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Northwestern University’s Sweet Solution to Carbon Capture and Climate Change

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In a groundbreaking study, researchers at Northwestern University have discovered a new way to convert carbon dioxide (CO2) into a more valuable product, potentially providing a solution to the global climate change crisis. The researchers used a catalyst made from table sugar to turn CO2 into carbon monoxide (CO), a key building block for the production of a variety of useful chemicals.

The study, published in the May 3 issue of the journal Science, could pave the way for more efficient carbon capture technologies. “Even if we stopped emitting CO2 now, our atmosphere would still have a surplus of CO2 as a result of industrial activities in past centuries,” said Milad Khoshooei of Northwestern, who co-led the study. “There is no single solution to this problem. We need to reduce CO2 emissions and find new ways to decrease the concentration of CO2 already present in the atmosphere. We should exploit all possible solutions.”

The Northwestern research team also leads the Midwest’s carbon capture center, MINDAC. The initiative aims to develop several solutions to address climate change, including direct air capture (DAC) technologies. These technologies can reduce persistent CO2 by literally pulling it out of the air. CO2 can then be safely and permanently stored deep underground or recycled into valuable products, contributing to a circular carbon economy.

“The Illinois Basin has a number of deep rock formations with properties favorable for CO2 storage,” said Brad Sageman, Weinberg Professor of Earth and Planetary Sciences and co-director of the Trienens Institute. “And the success of CO2 sequestration has already been demonstrated in the basin.”

The Midwest, home to industries and heavily trafficked roads, is a large CO2 emitter in the United States. The region is also subject to extreme variations in temperature and precipitation due to climate change. However, it is uniquely positioned as an ideal location for a DAC hub.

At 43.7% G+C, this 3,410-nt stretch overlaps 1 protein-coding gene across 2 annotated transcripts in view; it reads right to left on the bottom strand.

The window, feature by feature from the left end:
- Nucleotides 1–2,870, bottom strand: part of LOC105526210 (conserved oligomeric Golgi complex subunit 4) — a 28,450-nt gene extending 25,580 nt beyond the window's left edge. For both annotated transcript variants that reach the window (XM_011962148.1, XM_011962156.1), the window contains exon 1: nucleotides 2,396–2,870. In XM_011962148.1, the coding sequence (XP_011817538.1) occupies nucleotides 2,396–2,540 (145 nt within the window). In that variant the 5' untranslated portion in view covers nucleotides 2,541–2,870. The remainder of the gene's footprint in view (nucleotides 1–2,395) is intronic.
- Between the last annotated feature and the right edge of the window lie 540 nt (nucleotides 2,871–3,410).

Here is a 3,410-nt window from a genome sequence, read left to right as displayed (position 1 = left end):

The U.S. Energy Information Administration reports that Illinois has the most nuclear power of any state in the nation, making nuclear energy an attractive and reliable zero-carbon energy source to power the capture process. Nuclear power plants also produce abundant waste heat, which can be integrated into capture plants to further reduce energy costs.

“By incorporating carbon dioxide captured from the air into building materials or plastics you can sequester carbon,” said Ted Sargent, the Lynn Hopton Davis and Greg Davis Professor of Chemistry in Northwestern’s Weinberg College of Arts and Sciences. “Alternatively, processes can convert captured carbon dioxide into fuels that can replace energy from fossil fuels. When processes that capture carbon dioxide use nuclear energy, the potential for carbon neutral or carbon negative products and fuels emerges, which is very exciting.”

The MINDAC feasibility study will develop a model to integrate carbon capture technologies, large-scale production, CO2 utilization, transport and geological sequestration of CO2. Northwestern has collaborated with a number of leading industry and research partners including Argonne National Laboratory, Constellation, Siemens, 3M, Energy Capital Ventures, LanzaTech, RepAir and Avnos.

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